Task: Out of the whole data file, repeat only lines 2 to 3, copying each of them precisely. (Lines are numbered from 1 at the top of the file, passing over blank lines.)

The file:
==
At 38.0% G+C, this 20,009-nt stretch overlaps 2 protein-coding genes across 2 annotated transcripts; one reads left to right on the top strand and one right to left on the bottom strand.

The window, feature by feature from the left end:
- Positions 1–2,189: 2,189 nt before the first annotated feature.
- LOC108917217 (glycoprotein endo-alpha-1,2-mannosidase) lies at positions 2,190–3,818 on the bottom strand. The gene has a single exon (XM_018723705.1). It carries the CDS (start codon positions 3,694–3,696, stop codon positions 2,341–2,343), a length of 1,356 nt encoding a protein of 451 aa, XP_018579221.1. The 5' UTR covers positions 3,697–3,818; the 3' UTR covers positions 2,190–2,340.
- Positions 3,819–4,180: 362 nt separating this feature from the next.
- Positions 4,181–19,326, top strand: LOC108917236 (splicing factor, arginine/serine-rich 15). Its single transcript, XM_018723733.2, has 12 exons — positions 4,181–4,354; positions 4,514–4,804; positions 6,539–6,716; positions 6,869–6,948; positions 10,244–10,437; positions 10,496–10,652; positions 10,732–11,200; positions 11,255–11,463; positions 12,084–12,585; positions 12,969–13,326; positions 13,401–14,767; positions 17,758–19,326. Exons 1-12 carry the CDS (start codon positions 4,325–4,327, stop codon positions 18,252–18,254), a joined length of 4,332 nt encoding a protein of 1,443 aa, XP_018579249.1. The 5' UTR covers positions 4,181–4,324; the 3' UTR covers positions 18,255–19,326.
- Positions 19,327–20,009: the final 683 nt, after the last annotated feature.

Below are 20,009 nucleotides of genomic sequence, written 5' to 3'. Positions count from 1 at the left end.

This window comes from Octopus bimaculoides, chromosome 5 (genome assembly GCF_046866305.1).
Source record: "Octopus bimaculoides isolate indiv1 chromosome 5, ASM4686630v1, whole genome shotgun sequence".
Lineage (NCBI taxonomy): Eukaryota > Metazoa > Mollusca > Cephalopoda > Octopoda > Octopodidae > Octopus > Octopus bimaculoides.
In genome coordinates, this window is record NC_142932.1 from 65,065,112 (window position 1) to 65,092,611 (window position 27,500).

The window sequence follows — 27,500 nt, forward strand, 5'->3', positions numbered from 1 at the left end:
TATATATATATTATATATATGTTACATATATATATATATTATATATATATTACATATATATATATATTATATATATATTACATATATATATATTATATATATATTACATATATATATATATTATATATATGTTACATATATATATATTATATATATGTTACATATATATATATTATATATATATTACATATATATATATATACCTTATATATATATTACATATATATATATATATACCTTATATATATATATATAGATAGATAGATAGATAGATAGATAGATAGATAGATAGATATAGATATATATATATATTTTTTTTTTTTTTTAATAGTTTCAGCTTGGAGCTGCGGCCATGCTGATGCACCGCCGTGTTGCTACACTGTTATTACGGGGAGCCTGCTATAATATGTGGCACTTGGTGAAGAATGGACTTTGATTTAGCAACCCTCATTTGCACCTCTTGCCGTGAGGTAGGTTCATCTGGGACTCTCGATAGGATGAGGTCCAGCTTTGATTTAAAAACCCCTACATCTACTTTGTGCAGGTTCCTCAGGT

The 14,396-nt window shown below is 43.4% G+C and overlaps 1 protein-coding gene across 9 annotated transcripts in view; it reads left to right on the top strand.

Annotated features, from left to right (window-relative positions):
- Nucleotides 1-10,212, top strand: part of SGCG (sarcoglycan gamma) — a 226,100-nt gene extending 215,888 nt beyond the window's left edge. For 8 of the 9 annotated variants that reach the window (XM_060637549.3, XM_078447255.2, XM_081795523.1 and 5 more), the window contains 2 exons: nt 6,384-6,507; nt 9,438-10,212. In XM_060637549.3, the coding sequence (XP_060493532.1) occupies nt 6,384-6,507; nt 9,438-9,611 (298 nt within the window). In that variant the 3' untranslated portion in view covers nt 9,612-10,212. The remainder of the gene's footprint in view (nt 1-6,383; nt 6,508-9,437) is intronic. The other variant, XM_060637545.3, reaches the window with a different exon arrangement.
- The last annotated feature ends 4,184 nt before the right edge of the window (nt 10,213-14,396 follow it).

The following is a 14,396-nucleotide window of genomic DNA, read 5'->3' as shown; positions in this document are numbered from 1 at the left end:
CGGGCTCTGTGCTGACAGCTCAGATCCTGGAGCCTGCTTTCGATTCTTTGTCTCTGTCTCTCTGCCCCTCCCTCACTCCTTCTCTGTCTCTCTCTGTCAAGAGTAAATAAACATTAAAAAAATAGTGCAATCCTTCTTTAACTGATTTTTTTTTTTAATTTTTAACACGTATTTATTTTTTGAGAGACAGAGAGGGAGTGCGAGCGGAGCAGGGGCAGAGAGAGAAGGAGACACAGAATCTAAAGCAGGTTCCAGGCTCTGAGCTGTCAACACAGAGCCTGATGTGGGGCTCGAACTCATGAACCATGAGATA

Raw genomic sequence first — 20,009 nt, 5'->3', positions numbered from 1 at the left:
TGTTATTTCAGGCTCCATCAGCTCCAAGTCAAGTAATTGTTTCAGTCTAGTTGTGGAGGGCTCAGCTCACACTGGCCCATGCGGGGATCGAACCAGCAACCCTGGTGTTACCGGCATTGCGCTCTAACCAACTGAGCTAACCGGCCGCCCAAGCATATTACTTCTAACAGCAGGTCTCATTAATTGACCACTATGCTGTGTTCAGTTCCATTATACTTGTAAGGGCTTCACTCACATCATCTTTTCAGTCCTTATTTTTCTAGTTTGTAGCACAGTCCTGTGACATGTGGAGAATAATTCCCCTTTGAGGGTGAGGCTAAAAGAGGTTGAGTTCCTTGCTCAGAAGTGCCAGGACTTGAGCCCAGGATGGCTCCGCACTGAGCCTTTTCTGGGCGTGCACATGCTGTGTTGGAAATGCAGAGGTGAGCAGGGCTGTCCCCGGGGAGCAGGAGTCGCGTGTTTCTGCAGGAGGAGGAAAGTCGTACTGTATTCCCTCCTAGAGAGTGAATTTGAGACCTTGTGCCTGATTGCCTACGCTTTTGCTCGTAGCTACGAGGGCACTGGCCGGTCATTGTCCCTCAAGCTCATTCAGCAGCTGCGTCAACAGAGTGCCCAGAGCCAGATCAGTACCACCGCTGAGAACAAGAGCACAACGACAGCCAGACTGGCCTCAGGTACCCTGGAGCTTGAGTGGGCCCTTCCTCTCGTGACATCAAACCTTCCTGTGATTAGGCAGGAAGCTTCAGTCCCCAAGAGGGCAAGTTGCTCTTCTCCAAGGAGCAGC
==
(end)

The window, feature by feature from the left end:
- Positions 1–2,189: 2,189 nt before the first annotated feature.